a Abul Fadli:, in Celsus i. p. 330, says of the Arabian Baca tree: when its leaf is cut,

a certain tear drops from it, white, warm, sharp, yet of no virtue.

                         PSALM LXXXIV. VER. 1-4.                          59


in all probability, be given up. As nothing remains left of them

except the name, the naming of them is flat and trifling enough.

In the parallel, and, in all probability, fundamental passage, Ps.

xxiii. 4, there occurs also an appellative: even though I walk

through the valley of the shadow of death: comp. also Ps. cxxvi.

5, 6. The sweet fountain of salvation stands in marked, con-

trast to he bitter fountain of weeping. A valley of weep-

ing also occurs in Burkhardt ii. p. 977. Gesell.:  "after

you have advanced two hours, the valley for an hour gets, the

name of Wady Beka (            ) or the valley of the weeping,

 and, according to tradition, it got the name because a Be-

douin wept; when, as his enemy was pursuing him, his dro-

medary fell down, and he therefore could not follow his com-

panion.”a  We adopt, therefore, the vale of tears.b David

experienced what it was to wander in this valley of tears, when he

went up by Mount Olivet and wept, 2 Sam. xv. 30. As the val-

ley of weeping is an image of misery, the fountain is an image of

salvation. (Luther gives erroneously the plural instead of the

singular.) They make it, namely, inasmuch as they, by their

faith and their righteousness, call down the grace of God upon

them, or open the doors for the blessing. The Mg stands as in

ver. 2. The hFfy is the fut. in Kal as at Lev. xiii. 45, Jer.  

xliii. 12. The verb signifies always in Kal to be covered, even

in Lev. xiii. 45, Mich. iii. 7, with the accusative of the thing with

which any one is covered, here tvkrb, the plural, pointing to the

fulness and multiplicity of the blessing.  hrvm is the instructor,

the teacher, 2 Kings xvii: 28; Is. xxk. 20; Prov. v. 13. The ob-

ject of the teaching is to be taken from ver. 5:  who not only has

his own strength in the Lord, and his ways in his own heart, but

who also directs others to this, instructs them. This was David's

for example, Ps. xv., Ps. lxii. 3. The correct view is to be found

high calling and earnest endeavour, as his Psalms testify; comp:,

in Luther.  The translation which has hitherto been the common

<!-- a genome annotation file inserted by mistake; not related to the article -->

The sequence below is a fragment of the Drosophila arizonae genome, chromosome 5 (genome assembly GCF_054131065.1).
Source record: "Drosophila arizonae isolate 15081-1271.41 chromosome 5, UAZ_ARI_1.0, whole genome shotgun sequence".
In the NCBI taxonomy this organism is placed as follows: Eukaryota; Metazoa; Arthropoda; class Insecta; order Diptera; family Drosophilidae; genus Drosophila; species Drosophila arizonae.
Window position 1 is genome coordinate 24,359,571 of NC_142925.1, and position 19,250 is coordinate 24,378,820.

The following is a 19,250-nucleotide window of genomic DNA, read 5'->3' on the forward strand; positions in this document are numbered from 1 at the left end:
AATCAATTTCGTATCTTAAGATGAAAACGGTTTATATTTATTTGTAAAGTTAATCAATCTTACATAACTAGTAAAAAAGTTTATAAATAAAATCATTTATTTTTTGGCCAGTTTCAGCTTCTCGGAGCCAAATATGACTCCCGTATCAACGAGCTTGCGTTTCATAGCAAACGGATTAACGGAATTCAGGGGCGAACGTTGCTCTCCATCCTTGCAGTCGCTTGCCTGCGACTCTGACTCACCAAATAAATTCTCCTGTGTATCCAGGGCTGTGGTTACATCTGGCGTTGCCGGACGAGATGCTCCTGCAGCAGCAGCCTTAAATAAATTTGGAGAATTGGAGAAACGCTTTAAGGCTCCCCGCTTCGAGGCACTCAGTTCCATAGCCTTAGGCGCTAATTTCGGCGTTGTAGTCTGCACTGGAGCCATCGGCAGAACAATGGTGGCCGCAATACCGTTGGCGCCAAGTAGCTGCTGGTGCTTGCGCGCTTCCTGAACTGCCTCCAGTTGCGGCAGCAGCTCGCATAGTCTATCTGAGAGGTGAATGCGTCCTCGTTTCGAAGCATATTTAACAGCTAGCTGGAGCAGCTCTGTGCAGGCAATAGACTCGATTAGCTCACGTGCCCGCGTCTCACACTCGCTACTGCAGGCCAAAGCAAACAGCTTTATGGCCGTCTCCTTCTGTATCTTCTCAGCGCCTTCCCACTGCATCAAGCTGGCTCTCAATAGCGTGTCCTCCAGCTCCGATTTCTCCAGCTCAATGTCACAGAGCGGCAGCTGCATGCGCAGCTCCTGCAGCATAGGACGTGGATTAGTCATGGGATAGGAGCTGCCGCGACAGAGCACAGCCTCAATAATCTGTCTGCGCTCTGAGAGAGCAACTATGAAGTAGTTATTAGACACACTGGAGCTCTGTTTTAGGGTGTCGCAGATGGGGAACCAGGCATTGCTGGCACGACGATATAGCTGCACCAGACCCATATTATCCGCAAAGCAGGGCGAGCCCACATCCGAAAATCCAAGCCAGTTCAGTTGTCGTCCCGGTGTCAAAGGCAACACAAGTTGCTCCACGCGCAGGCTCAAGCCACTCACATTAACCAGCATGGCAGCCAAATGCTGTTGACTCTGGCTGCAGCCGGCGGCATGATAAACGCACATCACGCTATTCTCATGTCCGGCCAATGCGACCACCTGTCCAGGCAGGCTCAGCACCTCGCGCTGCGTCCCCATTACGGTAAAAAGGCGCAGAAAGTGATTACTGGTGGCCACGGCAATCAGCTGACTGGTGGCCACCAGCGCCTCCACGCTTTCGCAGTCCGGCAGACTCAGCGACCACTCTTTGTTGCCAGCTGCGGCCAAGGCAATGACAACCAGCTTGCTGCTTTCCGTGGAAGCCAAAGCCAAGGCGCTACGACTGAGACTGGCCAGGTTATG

one is altogether erroneous;  and the harvest-rain covers it with


            a Burkhardt knew nothing of the Baca trees growing in this valley, and Gesenius in

vain endeavcurs to propose them here contrary to the Arabic authorities.

            b Ven.:  A valley represents a depressed and abject condition; a valley of tears must

therefore represent such a condition in connection with much misery, and affording very

little consolation, or none at all.

60                  THE BOOK OF PSALMS.


blessing. For the hrvm signifies always "teaching," or "teach-

er," never "rain," or "early rain," which is always hrvy, with

the single exception of Joel ii. 23, where, however, hrvm is used

in the sense of the early rain, only on account of the similarity

in sound to the hrvm, which occurs immediately before in its or-

dinary sense; comp. the Christol. on the passage. The hFf  

occurs only once in Hiph., in Kal throughout quite generally.

The tvkrb, would not have stood without the preposition, had it

not been that hFf is so constantly used with the accusative of the

thing with which one is covered, that there is no danger of mistake.

The omission of the suffix referring to the valley would be harsh.—

The hxry, in ver. 7 is power, might, ability; comp. "In God we

shall get ability, and he will tread down our enemies," in Ps. xl.

12. From strength to strength, the Berleb.; from one degree of

strength to another.  Comp. Jer. ix. 2, Ps. cxliv. 3. The sub-

ject in hxry, is, as is apparent, the teacher. The lx in the

phrase "to appear before God," elsewhere rarely used, is se-

lected with reference to the second clause; from strength to

strength, and finally to God in Zion. Everywhere the faithful

appear then praising and giving thanks, after their sufferings have

been brought to a close. Comp. ver. 4. That there is here a

special reference to the violent separation of the Psalmist from

the sanctuary, is evident on comparing Ps. xliii. 3.a

            The prayer in ver. 8-14 follows the meditation.—Ver. 8. 0

Lord, God, God of hosts, hear my prayer, accept it, 0 God of

Jacob. Selah. Ver. 9. Thou, our shield, behold now, 0 God,

and look upon the face of thine anointed. Ver. 10. For a

day in thy courts is better than, a thousand (elsewhere). I will

rather lie at the threshold in the house of my God than dwell in

the tents of wickedness. Ver. 11. For a sun and shield is the

Lord, God, the Lord gives grace and glory, he denies no

good to those who walk blamelessly. Ver. 12. 0 Lord of

hosts, blessed is the man who trusteth in thee.—"Our shield" in

ver. 9 (comp. at Ps. iii. 3) shews, as "God of Jacob" in ver. 8

had already done, that in the one person the whole people is ex-

posed to danger. It is emphatically placed foremost, because on